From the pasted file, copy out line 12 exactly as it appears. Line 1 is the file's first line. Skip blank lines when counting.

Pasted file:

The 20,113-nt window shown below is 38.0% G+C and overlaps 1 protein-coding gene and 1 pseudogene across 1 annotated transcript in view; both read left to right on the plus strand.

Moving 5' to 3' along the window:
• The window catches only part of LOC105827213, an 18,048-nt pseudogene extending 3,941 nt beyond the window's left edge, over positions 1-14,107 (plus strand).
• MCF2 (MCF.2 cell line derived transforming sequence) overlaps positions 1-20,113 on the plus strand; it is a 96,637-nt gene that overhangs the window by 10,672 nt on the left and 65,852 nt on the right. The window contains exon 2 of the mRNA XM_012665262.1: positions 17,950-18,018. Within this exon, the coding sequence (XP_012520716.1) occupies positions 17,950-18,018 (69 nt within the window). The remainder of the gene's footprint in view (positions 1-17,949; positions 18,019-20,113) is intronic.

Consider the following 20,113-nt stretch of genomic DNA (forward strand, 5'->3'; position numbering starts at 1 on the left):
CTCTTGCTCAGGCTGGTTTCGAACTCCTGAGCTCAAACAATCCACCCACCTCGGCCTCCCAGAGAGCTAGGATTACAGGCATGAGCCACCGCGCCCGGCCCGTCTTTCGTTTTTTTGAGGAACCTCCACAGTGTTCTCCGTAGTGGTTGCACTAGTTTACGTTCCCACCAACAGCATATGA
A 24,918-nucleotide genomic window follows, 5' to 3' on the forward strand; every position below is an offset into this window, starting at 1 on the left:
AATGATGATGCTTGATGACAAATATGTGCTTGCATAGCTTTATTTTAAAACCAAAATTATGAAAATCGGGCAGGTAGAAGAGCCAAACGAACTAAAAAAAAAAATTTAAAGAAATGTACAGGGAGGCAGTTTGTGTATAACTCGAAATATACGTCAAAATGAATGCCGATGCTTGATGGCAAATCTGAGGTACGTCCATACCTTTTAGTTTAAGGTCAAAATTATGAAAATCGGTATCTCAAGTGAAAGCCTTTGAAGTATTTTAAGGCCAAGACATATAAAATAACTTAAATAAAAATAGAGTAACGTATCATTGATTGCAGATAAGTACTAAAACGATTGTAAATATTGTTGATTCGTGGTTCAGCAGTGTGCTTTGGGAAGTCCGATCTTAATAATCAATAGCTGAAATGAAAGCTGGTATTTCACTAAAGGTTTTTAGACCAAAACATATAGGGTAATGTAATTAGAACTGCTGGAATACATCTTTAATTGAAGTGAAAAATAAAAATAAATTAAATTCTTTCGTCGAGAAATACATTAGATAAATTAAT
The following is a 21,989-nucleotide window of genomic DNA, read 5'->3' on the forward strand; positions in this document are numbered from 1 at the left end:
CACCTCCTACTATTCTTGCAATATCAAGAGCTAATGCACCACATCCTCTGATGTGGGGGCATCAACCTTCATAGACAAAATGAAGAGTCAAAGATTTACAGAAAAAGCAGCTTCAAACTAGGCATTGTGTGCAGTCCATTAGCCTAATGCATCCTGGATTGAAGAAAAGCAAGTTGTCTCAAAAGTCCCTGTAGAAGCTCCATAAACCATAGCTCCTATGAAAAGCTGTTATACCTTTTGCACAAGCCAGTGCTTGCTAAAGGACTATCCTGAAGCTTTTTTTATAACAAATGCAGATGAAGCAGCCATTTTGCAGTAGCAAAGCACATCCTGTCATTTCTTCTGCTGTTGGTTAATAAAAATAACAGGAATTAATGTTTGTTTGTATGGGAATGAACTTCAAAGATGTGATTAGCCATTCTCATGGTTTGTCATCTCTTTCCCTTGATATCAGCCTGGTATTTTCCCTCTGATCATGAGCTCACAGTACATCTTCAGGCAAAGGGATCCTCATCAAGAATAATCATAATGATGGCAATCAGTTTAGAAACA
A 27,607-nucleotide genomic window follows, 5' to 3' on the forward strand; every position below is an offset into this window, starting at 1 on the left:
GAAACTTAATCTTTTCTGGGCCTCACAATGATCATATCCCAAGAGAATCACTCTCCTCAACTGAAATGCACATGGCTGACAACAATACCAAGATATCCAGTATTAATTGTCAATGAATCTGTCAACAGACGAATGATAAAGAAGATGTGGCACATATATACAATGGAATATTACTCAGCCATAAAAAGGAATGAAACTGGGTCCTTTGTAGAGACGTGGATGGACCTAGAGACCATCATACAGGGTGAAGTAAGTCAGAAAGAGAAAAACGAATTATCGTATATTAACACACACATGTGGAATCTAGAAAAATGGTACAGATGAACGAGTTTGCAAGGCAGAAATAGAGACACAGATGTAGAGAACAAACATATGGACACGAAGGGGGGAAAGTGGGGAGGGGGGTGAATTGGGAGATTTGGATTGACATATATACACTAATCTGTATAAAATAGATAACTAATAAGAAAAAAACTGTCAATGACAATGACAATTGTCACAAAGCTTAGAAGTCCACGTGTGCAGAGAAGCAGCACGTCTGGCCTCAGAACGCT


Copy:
GAAACTTAATCTTTTCTGGGCCTCACAATGATCATATCCCAAGAGAATCACTCTCCTCAACTGAAATGCACATGGCTGACAACAATACCAAGATATCCAGTATTAATTGTCAATGAATCTGTCAACAGACGAATGATAAAGAAGATGTGGCACATATATACAATGGAATATTACTCAGCCATAAAAAGGAATGAAACTGGGTCCTTTGTAGAGACGTGGATGGACCTAGAGACCATCATACAGGGTGAAGTAAGTCAGAAAGAGAAAAACGAATTATCGTATATTAACACACACATGTGGAATCTAGAAAAATGGTACAGATGAACGAGTTTGCAAGGCAGAAATAGAGACACAGATGTAGAGAACAAACATATGGACACGAAGGGGGGAAAGTGGGGAGGGGGGTGAATTGGGAGATTTGGATTGACATATATACACTAATCTGTATAAAATAGATAACTAATAAGAAAAAAACTGTCAATGACAATGACAATTGTCACAAAGCTTAGAAGTCCACGTGTGCAGAGAAGCAGCACGTCTGGCCTCAGAACGCT